Iron & Wine: Our Endless Numbered Days
|It would be quite easy to make a hilarious joke about the album's name and its seemingly endless songs - but that would be too easy. The album's name actually shows up in one of the better songs as a lyric. Iron and Wine is a singer/songwriter style group, with heavy influences from bluegrass and folk music, often with a harmony style like Simon & Garfunkel. |
The album starts off with a kind of dirty bluegrass feel - like you're in the Old West, but all alone on a ranch with no one for miles and you're starting to go just a little bit crazy. However, it's not strong enough to be an opening song, because it sounds more like music "in-passing" and instead belongs on track 6 or 7. The second song is "Naked as We Came," and is a classic singer-songwriter style love song about living and dying together. It's very touching, but at the same time it plays on very worn out themes - burying your lover and being nekkid as babes.
The first two songs illustrate why reviewing this album was so difficult: it is at once over-repetitive yet haunting, boring yet soothing, and trite yet touching. So in the end it becomes a judgement call: which side wins out? The third song goes for 5:44 and is probably two minutes too long, but includes some really good instrumentation (including a clever vocal bit). "Sunset Soon Forgotten" has some really good melodies. It also includes harmonies that have been on every other track to this point, thus passing from "overused" to "stylistic." "Teeth in the Grass" should have been the album opener.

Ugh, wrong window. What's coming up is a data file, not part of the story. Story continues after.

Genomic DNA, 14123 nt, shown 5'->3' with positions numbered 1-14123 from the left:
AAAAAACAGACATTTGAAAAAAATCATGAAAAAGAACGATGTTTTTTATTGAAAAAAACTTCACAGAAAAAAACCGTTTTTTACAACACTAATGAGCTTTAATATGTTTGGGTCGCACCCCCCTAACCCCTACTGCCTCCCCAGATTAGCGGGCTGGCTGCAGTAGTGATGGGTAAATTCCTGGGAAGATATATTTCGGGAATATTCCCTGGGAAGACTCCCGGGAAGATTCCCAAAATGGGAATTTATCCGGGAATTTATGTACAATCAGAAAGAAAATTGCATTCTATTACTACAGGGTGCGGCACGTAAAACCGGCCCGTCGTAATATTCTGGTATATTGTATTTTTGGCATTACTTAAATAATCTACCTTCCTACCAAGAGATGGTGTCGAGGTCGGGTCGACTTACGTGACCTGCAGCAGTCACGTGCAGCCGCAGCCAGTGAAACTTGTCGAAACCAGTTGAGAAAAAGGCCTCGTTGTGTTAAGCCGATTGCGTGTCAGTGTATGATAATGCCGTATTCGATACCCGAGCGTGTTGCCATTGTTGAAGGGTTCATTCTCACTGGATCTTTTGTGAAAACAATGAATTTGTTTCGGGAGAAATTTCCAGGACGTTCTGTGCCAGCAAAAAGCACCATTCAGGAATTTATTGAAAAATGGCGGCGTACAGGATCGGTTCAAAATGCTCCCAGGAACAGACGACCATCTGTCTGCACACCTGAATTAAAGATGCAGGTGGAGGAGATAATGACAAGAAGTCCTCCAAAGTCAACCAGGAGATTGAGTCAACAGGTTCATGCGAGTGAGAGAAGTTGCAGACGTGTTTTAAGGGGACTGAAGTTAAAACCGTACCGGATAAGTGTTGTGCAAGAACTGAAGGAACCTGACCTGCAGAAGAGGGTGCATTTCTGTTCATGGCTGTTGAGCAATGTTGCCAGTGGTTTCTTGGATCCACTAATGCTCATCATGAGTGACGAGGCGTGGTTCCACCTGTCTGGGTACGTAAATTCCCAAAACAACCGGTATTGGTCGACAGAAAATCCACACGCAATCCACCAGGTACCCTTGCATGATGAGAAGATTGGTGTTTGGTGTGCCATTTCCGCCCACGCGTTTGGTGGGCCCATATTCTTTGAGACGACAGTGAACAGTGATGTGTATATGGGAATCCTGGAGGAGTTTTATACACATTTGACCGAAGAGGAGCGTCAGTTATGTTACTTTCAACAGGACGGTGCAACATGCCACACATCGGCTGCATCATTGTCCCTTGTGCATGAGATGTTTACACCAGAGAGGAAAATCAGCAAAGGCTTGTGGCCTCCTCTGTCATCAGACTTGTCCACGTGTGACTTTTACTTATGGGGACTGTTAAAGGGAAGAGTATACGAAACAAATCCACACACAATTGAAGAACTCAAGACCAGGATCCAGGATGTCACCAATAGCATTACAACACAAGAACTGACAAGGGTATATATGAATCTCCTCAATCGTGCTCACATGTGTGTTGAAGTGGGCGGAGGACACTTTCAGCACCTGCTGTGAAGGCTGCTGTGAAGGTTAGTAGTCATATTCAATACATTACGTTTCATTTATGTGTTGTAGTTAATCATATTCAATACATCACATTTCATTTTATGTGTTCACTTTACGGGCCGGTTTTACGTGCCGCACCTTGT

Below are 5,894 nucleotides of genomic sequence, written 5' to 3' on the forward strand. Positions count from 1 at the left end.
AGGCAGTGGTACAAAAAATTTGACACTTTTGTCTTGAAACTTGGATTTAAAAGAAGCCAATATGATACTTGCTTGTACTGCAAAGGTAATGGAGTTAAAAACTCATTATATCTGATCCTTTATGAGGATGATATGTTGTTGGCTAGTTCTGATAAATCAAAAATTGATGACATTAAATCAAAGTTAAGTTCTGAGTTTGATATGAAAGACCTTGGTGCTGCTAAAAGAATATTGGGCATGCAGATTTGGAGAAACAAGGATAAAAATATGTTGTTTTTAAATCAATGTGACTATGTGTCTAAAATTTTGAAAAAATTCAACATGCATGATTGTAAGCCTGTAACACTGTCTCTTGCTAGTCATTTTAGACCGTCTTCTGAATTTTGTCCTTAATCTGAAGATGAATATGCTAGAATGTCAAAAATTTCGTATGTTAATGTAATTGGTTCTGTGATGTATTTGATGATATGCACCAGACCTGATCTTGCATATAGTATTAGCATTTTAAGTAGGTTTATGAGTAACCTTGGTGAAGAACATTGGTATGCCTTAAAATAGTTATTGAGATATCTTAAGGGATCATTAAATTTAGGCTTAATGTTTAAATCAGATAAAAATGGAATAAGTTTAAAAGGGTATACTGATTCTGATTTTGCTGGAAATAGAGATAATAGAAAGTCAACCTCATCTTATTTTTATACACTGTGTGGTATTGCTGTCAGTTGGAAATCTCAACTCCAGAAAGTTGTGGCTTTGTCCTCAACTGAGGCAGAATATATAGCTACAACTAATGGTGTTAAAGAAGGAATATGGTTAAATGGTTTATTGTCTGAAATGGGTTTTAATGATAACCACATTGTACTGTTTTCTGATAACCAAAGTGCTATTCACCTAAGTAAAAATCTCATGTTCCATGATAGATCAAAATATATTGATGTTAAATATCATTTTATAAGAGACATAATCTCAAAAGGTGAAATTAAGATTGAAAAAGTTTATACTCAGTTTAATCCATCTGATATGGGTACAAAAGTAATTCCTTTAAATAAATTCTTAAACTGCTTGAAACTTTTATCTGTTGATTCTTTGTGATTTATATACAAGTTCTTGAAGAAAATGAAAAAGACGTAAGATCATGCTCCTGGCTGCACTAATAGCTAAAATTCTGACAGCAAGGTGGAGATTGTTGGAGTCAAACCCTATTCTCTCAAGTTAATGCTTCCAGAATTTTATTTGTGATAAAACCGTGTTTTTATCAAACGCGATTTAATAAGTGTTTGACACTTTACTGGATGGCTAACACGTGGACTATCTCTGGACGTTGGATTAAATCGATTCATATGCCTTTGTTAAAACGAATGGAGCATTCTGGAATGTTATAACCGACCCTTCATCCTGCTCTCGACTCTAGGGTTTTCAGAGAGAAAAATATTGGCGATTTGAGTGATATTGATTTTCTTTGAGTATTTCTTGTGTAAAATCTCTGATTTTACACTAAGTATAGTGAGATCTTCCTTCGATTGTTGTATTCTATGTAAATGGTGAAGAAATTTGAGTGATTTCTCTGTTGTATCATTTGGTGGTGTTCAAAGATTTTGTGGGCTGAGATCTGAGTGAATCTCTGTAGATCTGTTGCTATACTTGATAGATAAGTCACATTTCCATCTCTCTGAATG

The real gems on the album are "Naked As We Came" and the last two songs on the album, "Sodom, South Georgia" and "Passing Afternoon" - although "Sodom..." should be about a minute shorter. "Passing Afternoon" nails the mark, though, with a moving chorus and excellent lyrics (which include the album title). Both of these songs contain strong melodies and flow really well - and that's what's missing from the rest album: strong melodies. The rest of the album is very pretty, very well polished, but it suffers from a failure to reach out and grab the listener. The lyrics are pretty well written - visiting familiar themes in a new way - but they fade into the background on the record. As a result, it is pleasant to put on, but concentrating on the music takes a great deal of effort, because the hooks, the melodies, and the lyrics fail to distinguish themselves more often than not. The album would be much better if it were 15 minutes shorter.
Burn it, but with a strong recommendation to do so. Buy it if you are really into super-mellow indie singer/songwriters, or if you like "Sodom, South Georgia" and you don't think it needs to be a minute shorter.
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The Concretes: The Concretes
|Here's something for you: A Swedish indie band that sounds like Lou Reed meets Wonderful Smith with hints of a Southern twang - and a horn section. The majority of the songs on the record are mellow, slower songs with a few upbeat pieces with a small horn section. The singer has a very childlike way of singing - the voice itself is not childlike, but the phrasing and way she attacks notes gives the impression of innocence in a way - maybe it's just 'cause she's Swedish. |
The instrumentation here isn't as complex as Iron and Wine, but it is necessarily more layered and full. The focus here is more on where I think it should be: on the song. The opening is a plodding yet uplifting song called "Say Something New" that begins with a Velvet Underground-style verse and slowly drags the listener toward the payoff - a chorus that chugs along behind its main hook - and can The Concretes write hooks. These are the kind of songs that, if written thirty years ago would be featured in car commercials and retro movie soundtracks now, and if they had any songs about Vietnam (which they don't), those would have been in Forrest Gump along side "There's Somethin' Happenin' Here," but since they didn't write any songs about Vietnam (they probably would have), their music would probably be behind Woodstock footage, hip teenage romances, and Coca-Cola might have used "New Friend" alongside "I'd Like To Teach The World To Sing" (but not in place of). But maybe that's exaggerating a bit.